Controversial Practice Disproportionately Harms Black and Latino Drivers
“Drivers understand they’ll pay more for auto insurance if they’ve been in an accident or racked up a pile of speeding tickets,” said Kaveh Waddell, Deputy Editor for CR’s Digital Lab. “But most people have no idea that they could be hit with a higher premium for having a service job or because they never went to college or left before graduating.”
Insurance companies routinely consider both driving and non-driving related factors when pricing automobile insurance policies. Driving factors include history of crashes and traffic violations, number of miles driven every year, and years of experience. In addition to education and job title, non-driving factors can include age, gender, marital status, ZIP code, credit history, and whether you rent or own your home.
Drivers understand they’ll pay more for auto insurance if they’ve been in an accident or racked up a pile of speeding tickets. But most people have no idea that they could be hit with a higher premium for having a service job or because they never went to college or left before graduating.
Consumer Reports 2021
To understand how insurers are using education and occupation to set premiums, Consumer Reports requested 869 unique online auto insurance quotes from nine different insurers. CR studied 21 ZIP codes in six states plus Washington, D.C.—including New Jersey and Oregon, where lawmakers are debating bills to ban the use of the two factors.
Consumer Reports sought quotes for a hypothetical 30-year-old woman who owns her 2016 Toyota Camry LE and has a clean driving record, shopping for her states’ minimum required coverage. The only details that CR varied between requests were her education and occupation. A detailed explanation of the investigation and methodology can be found here. CR found that:
- Three companies provided preliminary quotes that were more expensive on average for consumers with less education: Liberty Mutual ($62 more annually), Geico ($115 more annually), and Progressive ($101 more annually).
- Two companies provided preliminary quotes that were more expensive on average for an applicant who was a cashier compared to an executive: Geico ($97 more annually), and Progressive ($31 more annually).
- Some quotes collected by CR were much higher. Because people with more education are likelier to work professional jobs, this kind of pricing can hit low-income consumers doubly hard. In Hoboken, NJ, for example, Geico quoted a hypothetical cashier without a high school degree an annual premium that was $455 higher than an identical driver with an executive job title and advanced degree.
- Five of the companies studied (Allstate, NJM, Plymouth Rock, State Farm, and Travelers) do not ask prospective customers about job or education levels. Farmers collects information about occupation, but its quotes did not vary substantially across job categories.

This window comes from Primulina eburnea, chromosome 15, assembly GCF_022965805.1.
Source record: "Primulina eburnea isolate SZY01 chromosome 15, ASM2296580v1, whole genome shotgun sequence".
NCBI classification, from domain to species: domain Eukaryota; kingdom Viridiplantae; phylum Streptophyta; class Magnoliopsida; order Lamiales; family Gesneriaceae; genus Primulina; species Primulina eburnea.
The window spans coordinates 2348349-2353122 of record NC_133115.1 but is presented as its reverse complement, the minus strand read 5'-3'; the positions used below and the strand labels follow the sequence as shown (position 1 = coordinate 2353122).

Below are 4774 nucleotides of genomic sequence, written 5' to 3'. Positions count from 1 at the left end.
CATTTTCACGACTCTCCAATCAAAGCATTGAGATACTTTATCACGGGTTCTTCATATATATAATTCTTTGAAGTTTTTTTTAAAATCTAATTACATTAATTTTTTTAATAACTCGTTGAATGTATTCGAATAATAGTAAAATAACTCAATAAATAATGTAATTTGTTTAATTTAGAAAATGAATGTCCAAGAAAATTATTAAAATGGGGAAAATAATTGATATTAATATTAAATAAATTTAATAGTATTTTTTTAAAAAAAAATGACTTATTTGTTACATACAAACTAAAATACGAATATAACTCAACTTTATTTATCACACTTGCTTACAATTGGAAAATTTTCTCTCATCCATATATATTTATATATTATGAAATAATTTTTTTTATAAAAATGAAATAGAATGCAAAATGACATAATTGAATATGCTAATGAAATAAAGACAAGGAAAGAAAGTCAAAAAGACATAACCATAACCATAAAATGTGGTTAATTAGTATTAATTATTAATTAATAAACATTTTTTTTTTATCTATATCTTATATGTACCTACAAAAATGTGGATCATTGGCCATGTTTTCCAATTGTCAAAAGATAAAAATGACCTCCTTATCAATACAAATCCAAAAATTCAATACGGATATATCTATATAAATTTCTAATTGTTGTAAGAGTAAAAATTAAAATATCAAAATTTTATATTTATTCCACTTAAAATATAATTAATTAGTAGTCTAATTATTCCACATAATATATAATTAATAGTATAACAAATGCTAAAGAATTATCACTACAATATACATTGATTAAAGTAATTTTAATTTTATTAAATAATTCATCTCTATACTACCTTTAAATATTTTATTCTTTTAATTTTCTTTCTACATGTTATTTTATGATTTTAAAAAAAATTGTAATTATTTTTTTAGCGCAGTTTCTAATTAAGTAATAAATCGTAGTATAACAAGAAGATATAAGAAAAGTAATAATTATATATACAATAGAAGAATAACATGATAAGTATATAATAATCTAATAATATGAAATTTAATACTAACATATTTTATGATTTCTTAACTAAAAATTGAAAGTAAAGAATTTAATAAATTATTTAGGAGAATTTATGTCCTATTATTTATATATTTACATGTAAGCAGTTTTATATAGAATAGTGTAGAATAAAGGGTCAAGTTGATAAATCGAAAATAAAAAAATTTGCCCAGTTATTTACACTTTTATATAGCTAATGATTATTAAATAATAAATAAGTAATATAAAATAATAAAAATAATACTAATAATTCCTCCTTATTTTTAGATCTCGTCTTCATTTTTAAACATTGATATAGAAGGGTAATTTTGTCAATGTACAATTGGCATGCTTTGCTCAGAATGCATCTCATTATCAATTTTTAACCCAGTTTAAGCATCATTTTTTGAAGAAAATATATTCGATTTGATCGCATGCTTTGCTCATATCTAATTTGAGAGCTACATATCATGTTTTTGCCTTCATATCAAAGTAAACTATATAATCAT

When auto insurers factor in other non-driving factors, especially credit scores, the additional cost is likely to be much more substantial. In 2015, Consumer Reports found that socioeconomic factors sometimes weigh more heavily than driving details in the premiums insurers set. CR’s investigation revealed that a poor credit score could add $500 to $2,000 or more to a driver’s annual premium compared with a consumer who had the same driving record and excellent credit.
It is fundamentally unfair for auto insurers to penalize consumers with higher premiums based on factors that have nothing to do with their driving record. No one should have to pay a penny more for auto insurance just because they haven’t graduated from college or have a working class job.
Pricing auto insurance based on non-driving factors like education and occupation is particularly troublesome since it magnifies the economic impacts of systemic racism. Because of discrimination and economic disparities, people of color have historically had less access to adequately funded primary and secondary schools, higher education, and employment opportunities, leading to highly unequal outcomes in education and the labor market. In the U.S., these factors remain closely tied to race, which cannot legally be considered by insurance companies in calculating insurance prices.
“It is fundamentally unfair for auto insurers to penalize consumers with higher premiums based on factors that have nothing to do with their driving record,” said Chuck Bell, Programs Director for Advocacy for Consumer Reports. “No one should have to pay a penny more for auto insurance just because they haven’t graduated from college or have a working class job.”
Consumer Reports has long opposed the use of non-driving factors for setting individual auto insurance rates because this practice can unfairly penalize consumers with higher premiums even though they have good driving records. Instead, CR has urged state regulators to require insurers to base premiums primarily on factors that reflect the risk of insurance losses that consumers pose when driving (i.e. an individual’s driving record, miles driven, and years of driving experience).
In conjunction with its investigation, Consumer Reports is launching a petition (https://www.consumerreports.org/autoinsurance) to Geico and Progressive calling on the companies to stop using education level and job title to set auto premiums. CR sent letters today to state insurance commissioners in 46 states and the District of Columbia calling on them to ban those rating factors.
Four states—California, Massachusetts, New York, and Michigan—currently prohibit the use of education and job level in auto insurance pricing. California, Hawaii, Massachusetts, and Michigan have banned the use of various types of credit information for auto insurance pricing.Leave a comment